Danau has a rich vowel inventory, including monophthongs and diphthongs: i ɪ, ɯ, u, ʊ, e, ɛ, ə, ɔ, o, a, ɐ, ɒ, ai, au, ou, eə. Some vowels occur only in closed syllables, /ə/ is found only in the first (weak) syllable of sesquisyllabic words.

Danau is a tonal language with four tones tones according to some sources, while others, including native speakers, identify three tones.[11][12][7] Tones in Danaw not only play a role in the lexicon, but also have grammatical functions. Nothing is known at the present regarding the origin and development of tones in Danau, apart from the fact that they are not inherited from proto-Palaungic.[13] There is no obvious connection between tones and segmental changes in the language (devoicing, loss of finals) as has been described widely in other languages of Southeast and East Asia.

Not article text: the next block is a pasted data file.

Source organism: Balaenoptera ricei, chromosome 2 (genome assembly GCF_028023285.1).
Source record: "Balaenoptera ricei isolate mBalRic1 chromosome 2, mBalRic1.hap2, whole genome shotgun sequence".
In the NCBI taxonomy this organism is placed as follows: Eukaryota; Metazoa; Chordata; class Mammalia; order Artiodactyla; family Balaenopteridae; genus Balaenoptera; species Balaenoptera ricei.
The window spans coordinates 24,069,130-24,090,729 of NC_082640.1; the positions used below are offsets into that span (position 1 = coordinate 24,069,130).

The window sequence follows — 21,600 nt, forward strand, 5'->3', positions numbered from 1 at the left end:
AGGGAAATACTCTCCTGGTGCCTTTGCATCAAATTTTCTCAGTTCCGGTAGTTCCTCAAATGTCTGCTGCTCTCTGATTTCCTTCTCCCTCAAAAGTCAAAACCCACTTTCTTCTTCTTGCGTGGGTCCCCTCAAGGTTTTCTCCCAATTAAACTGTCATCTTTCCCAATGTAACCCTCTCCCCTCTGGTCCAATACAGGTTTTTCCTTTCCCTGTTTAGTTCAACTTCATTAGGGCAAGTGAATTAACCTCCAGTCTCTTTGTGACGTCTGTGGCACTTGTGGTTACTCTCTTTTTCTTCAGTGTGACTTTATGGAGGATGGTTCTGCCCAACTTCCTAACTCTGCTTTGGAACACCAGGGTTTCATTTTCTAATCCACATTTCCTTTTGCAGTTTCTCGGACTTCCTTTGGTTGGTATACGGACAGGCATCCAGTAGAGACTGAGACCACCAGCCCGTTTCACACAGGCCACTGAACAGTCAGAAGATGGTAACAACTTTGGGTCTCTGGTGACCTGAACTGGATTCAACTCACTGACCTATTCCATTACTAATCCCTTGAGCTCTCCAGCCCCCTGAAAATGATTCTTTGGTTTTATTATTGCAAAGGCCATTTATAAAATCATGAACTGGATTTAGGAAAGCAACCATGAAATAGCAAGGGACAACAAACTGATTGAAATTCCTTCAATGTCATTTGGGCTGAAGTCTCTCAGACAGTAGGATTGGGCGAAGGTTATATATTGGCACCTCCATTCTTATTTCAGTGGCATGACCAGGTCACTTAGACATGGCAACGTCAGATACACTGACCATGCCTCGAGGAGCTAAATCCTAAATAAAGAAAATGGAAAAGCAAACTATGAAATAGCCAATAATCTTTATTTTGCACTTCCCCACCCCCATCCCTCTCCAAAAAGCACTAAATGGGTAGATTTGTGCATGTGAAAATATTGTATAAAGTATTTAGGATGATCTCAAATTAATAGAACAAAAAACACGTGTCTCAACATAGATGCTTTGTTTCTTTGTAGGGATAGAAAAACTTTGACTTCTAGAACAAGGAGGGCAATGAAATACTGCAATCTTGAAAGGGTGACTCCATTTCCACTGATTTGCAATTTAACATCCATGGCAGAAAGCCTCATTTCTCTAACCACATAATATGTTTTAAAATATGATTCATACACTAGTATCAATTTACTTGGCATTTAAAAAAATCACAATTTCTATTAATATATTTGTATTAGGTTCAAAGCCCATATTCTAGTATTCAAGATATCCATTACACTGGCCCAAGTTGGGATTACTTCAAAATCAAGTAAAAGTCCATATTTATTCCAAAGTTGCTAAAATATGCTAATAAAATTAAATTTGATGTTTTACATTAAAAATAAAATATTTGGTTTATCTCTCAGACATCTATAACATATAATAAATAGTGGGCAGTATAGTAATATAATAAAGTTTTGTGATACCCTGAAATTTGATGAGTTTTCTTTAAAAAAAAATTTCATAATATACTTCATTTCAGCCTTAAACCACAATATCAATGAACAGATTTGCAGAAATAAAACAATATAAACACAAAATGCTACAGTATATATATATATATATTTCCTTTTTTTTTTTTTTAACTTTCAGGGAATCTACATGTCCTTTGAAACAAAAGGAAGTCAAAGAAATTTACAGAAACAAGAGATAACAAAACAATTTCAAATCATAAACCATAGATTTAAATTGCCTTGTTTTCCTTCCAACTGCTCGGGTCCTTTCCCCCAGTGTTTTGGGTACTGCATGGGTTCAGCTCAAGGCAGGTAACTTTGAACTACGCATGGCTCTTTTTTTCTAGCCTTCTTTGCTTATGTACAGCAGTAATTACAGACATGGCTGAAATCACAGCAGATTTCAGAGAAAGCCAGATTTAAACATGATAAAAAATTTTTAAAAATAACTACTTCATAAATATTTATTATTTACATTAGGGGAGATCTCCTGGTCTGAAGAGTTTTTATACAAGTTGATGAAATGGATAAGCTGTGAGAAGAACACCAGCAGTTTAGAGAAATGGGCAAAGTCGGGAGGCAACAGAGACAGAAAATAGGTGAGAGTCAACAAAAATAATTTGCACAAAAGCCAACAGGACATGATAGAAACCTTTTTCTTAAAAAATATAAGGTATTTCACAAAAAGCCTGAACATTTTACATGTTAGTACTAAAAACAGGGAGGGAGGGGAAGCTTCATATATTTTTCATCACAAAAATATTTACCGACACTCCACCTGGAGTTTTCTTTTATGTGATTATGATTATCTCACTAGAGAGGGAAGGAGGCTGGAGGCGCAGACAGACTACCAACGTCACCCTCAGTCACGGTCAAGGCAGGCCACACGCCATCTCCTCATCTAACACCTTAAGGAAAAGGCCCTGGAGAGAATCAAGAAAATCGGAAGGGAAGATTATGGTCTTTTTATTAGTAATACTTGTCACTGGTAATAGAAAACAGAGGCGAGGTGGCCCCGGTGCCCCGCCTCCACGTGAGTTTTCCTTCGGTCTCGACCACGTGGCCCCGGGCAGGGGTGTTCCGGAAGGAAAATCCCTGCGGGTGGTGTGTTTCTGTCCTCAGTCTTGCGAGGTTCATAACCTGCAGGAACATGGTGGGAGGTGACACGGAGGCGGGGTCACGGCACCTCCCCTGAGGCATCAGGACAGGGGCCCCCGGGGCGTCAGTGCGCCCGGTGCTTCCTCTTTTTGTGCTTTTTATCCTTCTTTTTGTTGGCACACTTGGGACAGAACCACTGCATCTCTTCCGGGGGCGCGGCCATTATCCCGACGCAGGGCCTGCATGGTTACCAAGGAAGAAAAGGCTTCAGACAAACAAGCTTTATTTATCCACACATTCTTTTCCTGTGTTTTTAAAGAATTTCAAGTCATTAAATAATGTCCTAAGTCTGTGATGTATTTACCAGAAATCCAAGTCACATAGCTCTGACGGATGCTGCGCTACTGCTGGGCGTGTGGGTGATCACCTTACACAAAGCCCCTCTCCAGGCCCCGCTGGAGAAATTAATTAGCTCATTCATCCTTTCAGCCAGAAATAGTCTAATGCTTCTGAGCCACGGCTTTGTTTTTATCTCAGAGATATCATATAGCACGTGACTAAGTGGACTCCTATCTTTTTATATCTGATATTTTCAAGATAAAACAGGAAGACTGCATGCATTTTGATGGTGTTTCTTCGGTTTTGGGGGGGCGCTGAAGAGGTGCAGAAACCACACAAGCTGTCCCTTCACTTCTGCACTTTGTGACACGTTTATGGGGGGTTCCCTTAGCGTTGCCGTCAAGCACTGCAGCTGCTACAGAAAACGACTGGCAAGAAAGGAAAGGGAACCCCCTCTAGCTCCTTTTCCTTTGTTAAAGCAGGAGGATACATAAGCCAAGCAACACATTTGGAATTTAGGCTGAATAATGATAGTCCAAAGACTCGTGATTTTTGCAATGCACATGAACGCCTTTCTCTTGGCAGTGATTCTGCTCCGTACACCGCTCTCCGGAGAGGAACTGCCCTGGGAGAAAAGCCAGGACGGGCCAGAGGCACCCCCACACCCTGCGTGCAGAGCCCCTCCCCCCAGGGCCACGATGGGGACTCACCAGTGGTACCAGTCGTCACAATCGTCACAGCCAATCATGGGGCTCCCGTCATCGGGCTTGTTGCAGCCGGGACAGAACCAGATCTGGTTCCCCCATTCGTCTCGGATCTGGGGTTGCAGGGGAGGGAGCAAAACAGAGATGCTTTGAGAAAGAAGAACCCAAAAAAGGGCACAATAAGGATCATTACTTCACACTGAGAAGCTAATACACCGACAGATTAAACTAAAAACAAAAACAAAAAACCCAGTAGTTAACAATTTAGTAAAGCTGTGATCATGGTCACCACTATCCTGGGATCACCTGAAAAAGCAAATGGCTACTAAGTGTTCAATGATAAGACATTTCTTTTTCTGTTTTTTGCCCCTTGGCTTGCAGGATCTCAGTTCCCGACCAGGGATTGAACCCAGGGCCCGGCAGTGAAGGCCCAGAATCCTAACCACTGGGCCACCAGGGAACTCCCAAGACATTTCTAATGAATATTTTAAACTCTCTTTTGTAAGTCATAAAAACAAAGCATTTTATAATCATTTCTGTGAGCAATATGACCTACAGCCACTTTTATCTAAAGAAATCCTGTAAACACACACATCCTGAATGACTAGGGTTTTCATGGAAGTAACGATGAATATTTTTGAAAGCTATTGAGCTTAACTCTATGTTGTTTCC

1. ^ "Danau | Ethnologue Free".
  2. ^ Zaw Lwin Oo (Hinthata). 2021. Htanaw. [ထနော့]. Yangon: Sape Beikman.
  3. ^ "UNESCO Atlas of the World's Languages in danger". UNESCO. Retrieved 2020-06-03.
  4. ^ Moseley, Christopher (2010). Atlas of the World's Languages in Danger. UNESCO. ISBN 978-92-3-104096-2.
  5. ^ Zaw Lwin Oo (Hinthata). 2021. Htanaw. [ထနော့]. Yangon: Sape Beikman.
  6. ^ Danau asiaharvest.org Archived 2013-07-28 at the Wayback Machine
  7. ^ a b Luce, Gordon (1965). "Danaw, a dying Austroasiatic language". Lingua. 14: 98–129. doi:10.1016/0024-3841(65)90038-0.
  8. ^ "Htanawsar". Htanaw orthography development and language description. Retrieved 2023-07-07.
  9. ^ *Shintani, Tadahiko. 2020. The Kanaw (Danaw) language. Linguistic survey of Tay cultural area (LSTCA) no. 127. Tokyo: Research Institute for Languages and Cultures of Asia and Africa (ILCAA).
  10. ^ "Htanaw". Livingdictionaries. Retrieved 2023-07-07.
  11. ^ Nu Nu Thein (2005). Study of the Htanaw language. [ထနော့စကားလေ့လာချက်]. Yangon: PhD dissertation; Yangon University.
  12. ^ Si, Aung (2014) Danau. In: The Handbook of Austroasiatic Languages. M. Jenny & P. Sidwell (eds.). pp. 1104-1141. Brill, Leiden.
  13. ^ Sidwell, Paul. 2015. The Palaungic Languages: Classification, Reconstruction and Comparative Lexicon. Munich, Lincom Europa.

Further reading